To give a little more background about the film’s subject (SPOILERS): Singer Jane Froman was in a plane crash in 1943 during a USO show. At the beginning of the flight she switched seats with Tamara Drasin (performed Smoke Gets in Your Eyes in the 1933 Broadway musical Roberta) and Drasin was killed–something Froman felt guilty about for the rest of her life. Though Froman survived, she was severely injured and almost lost her leg. Though she was able to keep her leg, it ailed her for the rest of her life and she underwent 39 surgeries. Froman was determined to keep her stage career, though her leg sometimes gave her troubles. She went back to Europe in 1945 on USO tour. Due to her pain, she did have a period of addiction to pain medicine and alcohol, though she overcame this. Froman had a TV career in the 1950s and retired in 1961. She passed away in 1980.
The film is a retrospective, starting at an award ceremony for Froman and looking back at her career. Before going back to the award ceremony, the film really ends at the 1945 USO show, which is really the only hokey part of the film. Froman performs an American medley and a soldier pops out of the crowd doing an Al Jolson impression, which is really a bit odd.
Surprisingly, the names of Froman’s husbands’ were their real names. David Wayne played Donald Ross, who was married to Froman from 1933 to 1948, and Rory Calhoun played John Burn, who was married to Froman from 1948 to 1956. It is sometimes rare for ex-spouses to be named in these biographical films, as they usually don’t want to be associated with the film or the individual. A key example is Evelyn Keyes’ character in “The Jolson Story.” The character is Ruby Keeler, but is named Julie Benson in the film.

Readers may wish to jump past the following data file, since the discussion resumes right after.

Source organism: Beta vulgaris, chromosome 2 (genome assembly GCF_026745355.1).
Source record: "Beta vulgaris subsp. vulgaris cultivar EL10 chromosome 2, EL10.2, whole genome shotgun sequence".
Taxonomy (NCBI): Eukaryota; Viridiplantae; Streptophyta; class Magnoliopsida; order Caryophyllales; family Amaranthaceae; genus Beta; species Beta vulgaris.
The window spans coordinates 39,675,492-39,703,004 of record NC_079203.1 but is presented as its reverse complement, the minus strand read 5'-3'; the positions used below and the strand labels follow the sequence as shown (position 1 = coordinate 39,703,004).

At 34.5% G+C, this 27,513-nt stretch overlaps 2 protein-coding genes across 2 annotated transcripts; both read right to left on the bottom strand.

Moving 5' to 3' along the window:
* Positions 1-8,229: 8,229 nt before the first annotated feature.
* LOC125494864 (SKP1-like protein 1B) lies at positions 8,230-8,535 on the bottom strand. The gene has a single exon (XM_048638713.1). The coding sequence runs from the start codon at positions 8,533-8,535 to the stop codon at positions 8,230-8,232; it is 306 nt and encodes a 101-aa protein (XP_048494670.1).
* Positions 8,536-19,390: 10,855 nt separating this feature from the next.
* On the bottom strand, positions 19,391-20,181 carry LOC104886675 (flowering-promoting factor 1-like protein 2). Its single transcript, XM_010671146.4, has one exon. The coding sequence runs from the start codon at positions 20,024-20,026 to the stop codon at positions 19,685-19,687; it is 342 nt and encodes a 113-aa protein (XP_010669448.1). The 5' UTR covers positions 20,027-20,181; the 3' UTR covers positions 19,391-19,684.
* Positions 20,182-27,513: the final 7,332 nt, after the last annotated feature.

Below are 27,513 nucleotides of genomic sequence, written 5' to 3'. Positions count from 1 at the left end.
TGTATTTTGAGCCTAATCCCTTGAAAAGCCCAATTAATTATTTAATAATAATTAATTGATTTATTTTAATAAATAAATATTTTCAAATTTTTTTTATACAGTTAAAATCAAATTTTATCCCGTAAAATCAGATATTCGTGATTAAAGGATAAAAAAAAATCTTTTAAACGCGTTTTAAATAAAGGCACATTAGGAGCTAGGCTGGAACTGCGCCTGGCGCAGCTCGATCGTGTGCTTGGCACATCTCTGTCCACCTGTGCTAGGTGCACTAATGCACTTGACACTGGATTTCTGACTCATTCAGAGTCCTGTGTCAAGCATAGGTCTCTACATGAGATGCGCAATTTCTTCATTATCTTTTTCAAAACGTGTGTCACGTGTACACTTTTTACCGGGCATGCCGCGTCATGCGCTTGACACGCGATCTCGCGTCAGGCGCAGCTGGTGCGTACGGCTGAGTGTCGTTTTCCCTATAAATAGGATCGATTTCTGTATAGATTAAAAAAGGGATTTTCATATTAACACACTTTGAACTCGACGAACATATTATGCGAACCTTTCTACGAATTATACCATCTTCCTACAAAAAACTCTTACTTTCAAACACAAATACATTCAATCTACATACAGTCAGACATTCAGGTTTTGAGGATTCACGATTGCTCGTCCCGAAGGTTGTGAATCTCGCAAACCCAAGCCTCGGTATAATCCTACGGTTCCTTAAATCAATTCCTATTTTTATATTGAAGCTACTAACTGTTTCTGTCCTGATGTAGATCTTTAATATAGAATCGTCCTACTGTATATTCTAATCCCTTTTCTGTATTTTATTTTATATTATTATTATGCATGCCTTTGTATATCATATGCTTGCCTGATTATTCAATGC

While the “Theater Arts” said the film was more human, Bosley Crowther of the “New York Times” said “One would not call her performance either subtle or restrained.” While I think Susan Hayward is a great actress and did a good job, I agree with this. She brought depth to the role, but not without it feeling a bit forced.
Along with Hayward in the film is the wonderful Thelma Ritter, who steals the show; David Wayne, who ends up playing a great louse; and Rory Calhoun, who is mainly nice to look at. Lyle Talbot has a brief role and I thought it was really sad that he wasn’t even billed. Una Merkel also has a brief, but memorable role in the film. This is one of Robert Wagner’s first films and he also has a very touching role as a soldier.
Hayward lost the Academy Award to Shirley Booth in “Come Back Little Sheba” and Thelma Ritter lost to Gloria Grahame in “The Bad and the Beautiful.”
This is really a wonderful movie, because it doesn’t gloss over the struggles of a real woman. Jane Froman isn’t a name well recognized today, but this film allows you to have a quick glimpse at her difficult but brave life.